No, this doesn’t mean that ideas and opinions ought not to be vigorously challenged. It simply means that a mature, liberal and tolerant people should insist that their society and culture draw a distinction between contesting the idea and hounding the promulgator of that idea from the public square and from his or her job, regardless of how repellant a few people or even most people find that idea. To Douthat, the repression and punishment of ideas by public opinion is largely just a matter of shifts in public opinion: we all do it. It’s relative and contextual. In fact, however, the defence of free speech is an absolute or it is nothing. The protection a society affords to unpopular and despised ideas cannot be applied according to the degree of distastefulness of those ideas. Any other approach perforce chills expression, engenders intolerance and thereby assures a dangerous, or at best stultifying, conformity to mass or vociferous opinion. To Douthat, the proposition that people should be free to express unpopular thoughts without risking their livelihoods seems merely an abstract and bloodless notion. Surely it is. But to civilised and tolerant people (a group that assuredly includes Douthat), the ideas in Areopagitica, On Liberty, and the (mostly) glorious tradition of American free-speech jurisprudence – all based solely on abstract principle, on what Holmes acknowledged to be merely ‘a theory’ – are eminently worthy of battle in their defence.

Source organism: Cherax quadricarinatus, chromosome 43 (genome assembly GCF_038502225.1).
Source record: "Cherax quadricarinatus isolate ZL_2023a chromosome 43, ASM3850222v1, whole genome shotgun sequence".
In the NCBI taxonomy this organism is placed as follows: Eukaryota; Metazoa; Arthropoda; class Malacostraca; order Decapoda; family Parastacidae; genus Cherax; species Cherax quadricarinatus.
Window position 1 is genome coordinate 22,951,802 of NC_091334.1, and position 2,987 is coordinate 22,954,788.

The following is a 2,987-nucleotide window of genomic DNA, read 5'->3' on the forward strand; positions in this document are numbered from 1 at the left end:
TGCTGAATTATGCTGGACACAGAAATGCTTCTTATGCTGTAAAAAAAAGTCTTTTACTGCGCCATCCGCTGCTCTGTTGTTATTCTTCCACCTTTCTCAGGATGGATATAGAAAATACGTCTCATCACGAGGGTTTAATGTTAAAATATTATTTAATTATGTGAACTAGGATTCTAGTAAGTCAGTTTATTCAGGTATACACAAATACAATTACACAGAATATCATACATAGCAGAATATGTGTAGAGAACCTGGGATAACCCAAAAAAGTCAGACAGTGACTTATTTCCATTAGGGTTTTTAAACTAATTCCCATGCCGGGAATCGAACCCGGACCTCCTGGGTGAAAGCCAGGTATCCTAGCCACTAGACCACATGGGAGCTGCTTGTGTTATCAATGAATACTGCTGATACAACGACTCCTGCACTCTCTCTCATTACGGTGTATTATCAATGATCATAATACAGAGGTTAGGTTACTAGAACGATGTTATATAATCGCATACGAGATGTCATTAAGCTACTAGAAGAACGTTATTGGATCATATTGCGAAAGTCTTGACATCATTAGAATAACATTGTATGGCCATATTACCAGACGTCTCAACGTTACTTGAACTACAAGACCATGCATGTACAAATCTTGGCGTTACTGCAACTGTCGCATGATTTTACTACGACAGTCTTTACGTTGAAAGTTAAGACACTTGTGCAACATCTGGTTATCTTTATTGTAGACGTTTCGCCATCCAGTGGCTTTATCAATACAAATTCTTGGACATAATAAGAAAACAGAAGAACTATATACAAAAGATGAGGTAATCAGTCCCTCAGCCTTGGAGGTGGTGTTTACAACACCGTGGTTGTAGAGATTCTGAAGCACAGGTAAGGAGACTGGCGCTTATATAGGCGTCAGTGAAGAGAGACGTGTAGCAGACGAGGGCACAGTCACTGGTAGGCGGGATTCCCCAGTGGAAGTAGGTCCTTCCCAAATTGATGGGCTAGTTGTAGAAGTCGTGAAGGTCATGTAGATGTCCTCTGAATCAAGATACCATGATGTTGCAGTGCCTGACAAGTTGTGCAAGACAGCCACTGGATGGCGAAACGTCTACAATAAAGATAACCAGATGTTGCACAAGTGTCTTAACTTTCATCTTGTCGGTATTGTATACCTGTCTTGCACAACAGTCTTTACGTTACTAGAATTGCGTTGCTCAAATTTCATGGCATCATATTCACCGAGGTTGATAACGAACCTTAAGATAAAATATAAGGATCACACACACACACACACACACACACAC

Benjamin Schwarz is the former national and literary editor of The Atlantic.